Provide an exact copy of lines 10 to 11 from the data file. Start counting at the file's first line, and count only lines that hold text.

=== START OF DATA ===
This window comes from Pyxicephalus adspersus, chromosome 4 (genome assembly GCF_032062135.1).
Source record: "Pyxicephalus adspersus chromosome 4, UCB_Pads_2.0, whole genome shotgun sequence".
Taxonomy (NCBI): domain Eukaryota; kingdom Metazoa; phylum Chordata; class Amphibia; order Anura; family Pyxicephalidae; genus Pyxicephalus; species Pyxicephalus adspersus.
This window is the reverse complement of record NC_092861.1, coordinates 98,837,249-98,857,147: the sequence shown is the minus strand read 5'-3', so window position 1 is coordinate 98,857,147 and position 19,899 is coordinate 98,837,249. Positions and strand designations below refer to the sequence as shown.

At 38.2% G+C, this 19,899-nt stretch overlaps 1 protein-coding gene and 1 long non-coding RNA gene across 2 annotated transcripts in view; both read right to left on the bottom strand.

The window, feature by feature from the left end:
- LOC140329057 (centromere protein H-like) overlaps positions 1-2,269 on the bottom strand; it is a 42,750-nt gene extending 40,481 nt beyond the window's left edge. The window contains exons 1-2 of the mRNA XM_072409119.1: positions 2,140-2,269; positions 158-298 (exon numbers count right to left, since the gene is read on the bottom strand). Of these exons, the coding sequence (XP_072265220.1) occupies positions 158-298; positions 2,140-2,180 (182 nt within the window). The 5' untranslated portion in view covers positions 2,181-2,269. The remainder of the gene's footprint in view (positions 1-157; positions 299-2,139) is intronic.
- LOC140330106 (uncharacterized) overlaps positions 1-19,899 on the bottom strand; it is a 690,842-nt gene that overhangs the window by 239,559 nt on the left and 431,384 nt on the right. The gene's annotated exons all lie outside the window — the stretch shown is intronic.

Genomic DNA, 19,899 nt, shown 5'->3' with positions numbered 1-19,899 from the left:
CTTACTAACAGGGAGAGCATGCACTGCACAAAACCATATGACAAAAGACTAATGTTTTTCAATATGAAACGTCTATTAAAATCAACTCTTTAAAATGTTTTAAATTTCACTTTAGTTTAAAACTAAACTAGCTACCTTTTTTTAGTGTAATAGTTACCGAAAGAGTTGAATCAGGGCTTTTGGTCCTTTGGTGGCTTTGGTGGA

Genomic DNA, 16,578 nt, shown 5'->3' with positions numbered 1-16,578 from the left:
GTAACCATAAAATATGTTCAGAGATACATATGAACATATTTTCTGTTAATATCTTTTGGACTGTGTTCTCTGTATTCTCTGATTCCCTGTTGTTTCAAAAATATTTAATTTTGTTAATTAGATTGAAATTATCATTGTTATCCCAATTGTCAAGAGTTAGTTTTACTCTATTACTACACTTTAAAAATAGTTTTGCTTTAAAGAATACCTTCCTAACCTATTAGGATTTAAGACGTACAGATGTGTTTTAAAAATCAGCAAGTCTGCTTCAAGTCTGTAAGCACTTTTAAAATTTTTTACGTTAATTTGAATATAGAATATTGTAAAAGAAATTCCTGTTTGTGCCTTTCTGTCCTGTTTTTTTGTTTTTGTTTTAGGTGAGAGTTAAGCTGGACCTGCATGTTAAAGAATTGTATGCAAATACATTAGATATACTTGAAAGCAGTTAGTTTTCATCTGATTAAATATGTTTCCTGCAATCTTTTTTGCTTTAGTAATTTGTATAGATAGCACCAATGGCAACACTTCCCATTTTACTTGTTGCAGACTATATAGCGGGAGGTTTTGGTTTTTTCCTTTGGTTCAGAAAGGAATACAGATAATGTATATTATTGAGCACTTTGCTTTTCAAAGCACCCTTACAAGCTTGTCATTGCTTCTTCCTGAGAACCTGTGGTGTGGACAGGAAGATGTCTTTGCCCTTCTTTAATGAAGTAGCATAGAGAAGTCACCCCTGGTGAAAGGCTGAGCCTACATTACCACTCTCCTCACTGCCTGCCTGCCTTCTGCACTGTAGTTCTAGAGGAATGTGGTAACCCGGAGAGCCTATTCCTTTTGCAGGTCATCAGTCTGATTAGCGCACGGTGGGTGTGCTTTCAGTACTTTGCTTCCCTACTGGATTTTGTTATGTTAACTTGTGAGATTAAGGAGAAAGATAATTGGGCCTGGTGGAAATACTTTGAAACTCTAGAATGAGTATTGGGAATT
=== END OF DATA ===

CTTACTAACAGGGAGAGCATGCACTGCACAAAACCATATGACAAAAGACTAATGTTTTTCAATATGAAACGTCTATTAAAATCAACTCTTTAAAATGTTTTAAATTTCACTTTAGTTTAAAACTAAACTAGCTACCTTTTTTTAGTGTAATAGTTACCGAAAGAGTTGAATCAGGGCTTTTGGTCCTTTGGTGGCTTTGGTGGA

Genomic DNA, 16,578 nt, shown 5'->3' with positions numbered 1-16,578 from the left: